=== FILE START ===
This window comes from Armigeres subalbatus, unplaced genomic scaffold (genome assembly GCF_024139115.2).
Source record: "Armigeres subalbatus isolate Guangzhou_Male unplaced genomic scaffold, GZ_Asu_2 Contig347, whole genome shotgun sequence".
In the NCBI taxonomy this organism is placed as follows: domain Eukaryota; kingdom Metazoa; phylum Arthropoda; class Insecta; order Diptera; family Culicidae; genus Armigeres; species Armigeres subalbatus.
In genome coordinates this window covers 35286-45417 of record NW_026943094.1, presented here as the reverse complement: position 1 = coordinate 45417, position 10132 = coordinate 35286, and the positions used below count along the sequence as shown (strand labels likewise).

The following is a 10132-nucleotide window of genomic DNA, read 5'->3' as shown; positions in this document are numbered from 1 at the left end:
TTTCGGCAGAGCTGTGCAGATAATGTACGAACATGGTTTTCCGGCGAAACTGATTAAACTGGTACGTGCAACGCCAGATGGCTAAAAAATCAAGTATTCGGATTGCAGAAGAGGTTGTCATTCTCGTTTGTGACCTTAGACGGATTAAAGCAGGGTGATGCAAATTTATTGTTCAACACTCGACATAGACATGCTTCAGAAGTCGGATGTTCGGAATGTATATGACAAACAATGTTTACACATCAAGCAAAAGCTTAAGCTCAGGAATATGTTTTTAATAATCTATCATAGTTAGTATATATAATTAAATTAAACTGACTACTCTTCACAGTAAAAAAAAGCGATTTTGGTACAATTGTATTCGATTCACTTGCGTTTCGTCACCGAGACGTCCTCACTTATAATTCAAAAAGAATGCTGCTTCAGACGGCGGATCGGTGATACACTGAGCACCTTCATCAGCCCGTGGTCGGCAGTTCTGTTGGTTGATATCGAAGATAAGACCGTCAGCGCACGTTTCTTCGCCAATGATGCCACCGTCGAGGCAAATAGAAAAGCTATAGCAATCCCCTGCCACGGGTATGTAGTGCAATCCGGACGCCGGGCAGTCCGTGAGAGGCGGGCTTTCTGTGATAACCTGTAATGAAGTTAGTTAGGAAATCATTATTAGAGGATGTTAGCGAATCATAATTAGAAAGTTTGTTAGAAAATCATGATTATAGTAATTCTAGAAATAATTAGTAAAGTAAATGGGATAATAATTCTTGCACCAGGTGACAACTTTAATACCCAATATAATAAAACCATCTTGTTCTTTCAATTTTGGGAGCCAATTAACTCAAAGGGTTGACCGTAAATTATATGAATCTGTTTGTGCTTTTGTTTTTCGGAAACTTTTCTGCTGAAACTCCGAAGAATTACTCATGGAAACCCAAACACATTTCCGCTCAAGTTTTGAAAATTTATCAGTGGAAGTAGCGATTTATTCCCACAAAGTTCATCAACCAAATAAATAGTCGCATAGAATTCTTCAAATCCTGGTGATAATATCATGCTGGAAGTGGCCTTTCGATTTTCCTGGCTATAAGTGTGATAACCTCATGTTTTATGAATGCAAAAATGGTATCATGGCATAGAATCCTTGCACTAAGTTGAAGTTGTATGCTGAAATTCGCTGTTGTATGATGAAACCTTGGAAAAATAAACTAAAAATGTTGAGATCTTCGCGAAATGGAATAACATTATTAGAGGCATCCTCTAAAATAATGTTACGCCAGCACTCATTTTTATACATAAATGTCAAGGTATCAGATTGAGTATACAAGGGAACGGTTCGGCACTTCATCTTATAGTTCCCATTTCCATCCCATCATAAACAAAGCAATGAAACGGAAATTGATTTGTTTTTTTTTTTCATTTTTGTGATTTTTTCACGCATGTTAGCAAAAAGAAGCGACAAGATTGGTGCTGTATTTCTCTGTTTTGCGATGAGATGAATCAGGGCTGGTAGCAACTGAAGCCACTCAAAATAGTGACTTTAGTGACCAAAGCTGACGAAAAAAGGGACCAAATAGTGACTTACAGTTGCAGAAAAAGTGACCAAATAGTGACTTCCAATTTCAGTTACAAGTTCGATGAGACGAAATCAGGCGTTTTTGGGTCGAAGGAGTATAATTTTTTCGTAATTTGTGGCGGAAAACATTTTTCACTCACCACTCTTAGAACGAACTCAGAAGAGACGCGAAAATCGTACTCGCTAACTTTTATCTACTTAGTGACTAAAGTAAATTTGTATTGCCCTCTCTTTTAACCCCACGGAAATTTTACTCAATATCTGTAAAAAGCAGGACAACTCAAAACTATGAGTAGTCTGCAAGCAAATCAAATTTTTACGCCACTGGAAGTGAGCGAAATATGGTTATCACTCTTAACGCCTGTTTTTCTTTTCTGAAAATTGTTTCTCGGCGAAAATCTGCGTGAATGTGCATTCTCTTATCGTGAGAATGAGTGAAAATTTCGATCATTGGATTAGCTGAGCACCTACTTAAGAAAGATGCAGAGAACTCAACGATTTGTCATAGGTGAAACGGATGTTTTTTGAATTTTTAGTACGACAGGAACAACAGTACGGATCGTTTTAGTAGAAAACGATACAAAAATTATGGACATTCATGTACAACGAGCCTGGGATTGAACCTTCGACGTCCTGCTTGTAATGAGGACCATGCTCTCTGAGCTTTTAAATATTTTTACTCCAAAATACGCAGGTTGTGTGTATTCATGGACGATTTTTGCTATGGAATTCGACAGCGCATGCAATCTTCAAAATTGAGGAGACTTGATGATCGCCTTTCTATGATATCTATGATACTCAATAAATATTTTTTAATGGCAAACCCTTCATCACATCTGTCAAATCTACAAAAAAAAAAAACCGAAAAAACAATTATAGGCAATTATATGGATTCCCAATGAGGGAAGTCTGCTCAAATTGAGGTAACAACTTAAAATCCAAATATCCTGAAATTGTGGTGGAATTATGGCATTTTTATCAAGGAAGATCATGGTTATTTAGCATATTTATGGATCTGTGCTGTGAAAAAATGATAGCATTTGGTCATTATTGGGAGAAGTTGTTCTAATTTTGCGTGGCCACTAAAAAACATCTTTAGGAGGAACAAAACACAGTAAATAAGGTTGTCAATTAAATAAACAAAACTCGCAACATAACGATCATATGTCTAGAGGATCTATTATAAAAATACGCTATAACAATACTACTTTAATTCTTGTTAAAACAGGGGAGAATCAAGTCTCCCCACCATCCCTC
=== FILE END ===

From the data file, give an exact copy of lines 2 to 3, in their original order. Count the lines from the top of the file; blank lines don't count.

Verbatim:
Source record: "Armigeres subalbatus isolate Guangzhou_Male unplaced genomic scaffold, GZ_Asu_2 Contig347, whole genome shotgun sequence".
In the NCBI taxonomy this organism is placed as follows: domain Eukaryota; kingdom Metazoa; phylum Arthropoda; class Insecta; order Diptera; family Culicidae; genus Armigeres; species Armigeres subalbatus.